State Department Expresses Concern Over Human Rights In Kenya
Mar. 13, 1987
WASHINGTON (AP) _ The State Department on Friday urged Kenya to investigate allegations of police torture and other human-rights abuses.
The comments came as Kenyan President Daniel T. arap Moi continued meetings in Washington with U.S. officials, including Vice President George Bush and Secretary of Defense Caspar W. Weinberger.
State Department spokesman Charles Redman, commenting on a news report about charges that Moi's government was using torture against political dissidents, said the story raises ''serious questions of serious human-rights abuses.''
The Washington Post reported from Nairobi on Friday that two affidavits presented to the attorney general in the African nation charged that police confined naked suspects in dark cells partly filled with water and beat them with whips in order to obtain confessions.
''We're aware of these charges but we can't judge the accuracy of each allegation,'' Redman said.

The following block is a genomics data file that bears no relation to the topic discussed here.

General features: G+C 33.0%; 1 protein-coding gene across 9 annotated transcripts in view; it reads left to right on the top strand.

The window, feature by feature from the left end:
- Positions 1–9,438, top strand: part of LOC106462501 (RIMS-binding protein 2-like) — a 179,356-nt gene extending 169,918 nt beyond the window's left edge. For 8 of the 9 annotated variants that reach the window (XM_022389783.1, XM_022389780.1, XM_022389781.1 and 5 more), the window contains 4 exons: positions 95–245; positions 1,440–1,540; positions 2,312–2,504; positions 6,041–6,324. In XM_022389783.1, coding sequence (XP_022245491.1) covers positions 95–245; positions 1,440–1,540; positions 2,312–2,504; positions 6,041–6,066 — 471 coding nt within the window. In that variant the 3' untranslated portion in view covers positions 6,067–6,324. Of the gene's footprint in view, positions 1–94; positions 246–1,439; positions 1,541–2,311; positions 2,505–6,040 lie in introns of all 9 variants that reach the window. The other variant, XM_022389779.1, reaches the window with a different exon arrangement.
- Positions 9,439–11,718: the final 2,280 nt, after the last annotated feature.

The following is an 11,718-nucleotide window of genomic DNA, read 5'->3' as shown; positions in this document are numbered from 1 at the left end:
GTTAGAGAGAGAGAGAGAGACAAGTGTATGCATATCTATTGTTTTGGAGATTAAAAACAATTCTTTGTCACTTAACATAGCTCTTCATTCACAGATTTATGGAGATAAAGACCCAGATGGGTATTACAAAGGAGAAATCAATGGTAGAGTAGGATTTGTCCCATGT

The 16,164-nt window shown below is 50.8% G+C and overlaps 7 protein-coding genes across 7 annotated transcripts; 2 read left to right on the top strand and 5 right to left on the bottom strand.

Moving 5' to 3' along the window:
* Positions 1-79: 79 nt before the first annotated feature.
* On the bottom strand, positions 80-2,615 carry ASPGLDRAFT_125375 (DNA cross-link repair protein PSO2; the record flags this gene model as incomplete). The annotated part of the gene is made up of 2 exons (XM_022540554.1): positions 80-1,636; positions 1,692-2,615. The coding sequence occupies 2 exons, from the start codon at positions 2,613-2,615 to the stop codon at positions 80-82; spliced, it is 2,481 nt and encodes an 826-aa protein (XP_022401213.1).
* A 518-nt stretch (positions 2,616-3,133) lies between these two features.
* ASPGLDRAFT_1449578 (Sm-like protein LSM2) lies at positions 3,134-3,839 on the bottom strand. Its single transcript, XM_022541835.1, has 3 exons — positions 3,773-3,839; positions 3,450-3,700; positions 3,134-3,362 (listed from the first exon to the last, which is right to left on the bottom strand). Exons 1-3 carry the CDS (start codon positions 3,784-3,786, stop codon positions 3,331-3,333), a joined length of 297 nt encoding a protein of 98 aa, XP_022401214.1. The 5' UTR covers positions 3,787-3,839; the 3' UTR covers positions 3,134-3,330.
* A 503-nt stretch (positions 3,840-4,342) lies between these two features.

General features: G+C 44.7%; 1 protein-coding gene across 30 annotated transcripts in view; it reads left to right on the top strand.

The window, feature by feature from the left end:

''We trust the government of Kenya will investigate these most recent allegations, make the findings public and if abuses or inappropriate practices are occuring, that the guilty parties will be punished and the abuses stopped,'' he said.
Moi arrived in Washington Wednesday for a three-day visit to discuss the declining level of U.S. aid and to recruit American investment in Kenya. Human rights was among issues discussed by Moi and President Reagan at a lunch meeting Thursday.
Moi's lunch with Bush was ''warm, informal and friendly,'' a U.S. official said.
At their meeting Friday, Weinberger and Moi discussed security assistance and regional stability, said a Defense Department statement issued at the Pentagon.
The statement said, ''We support Kenya's efforts to remain a stabilizing influence in southwest Asia and the Horn of Africa. And we would like to return to at least our fiscal 1985 and prior-year assistance levels.''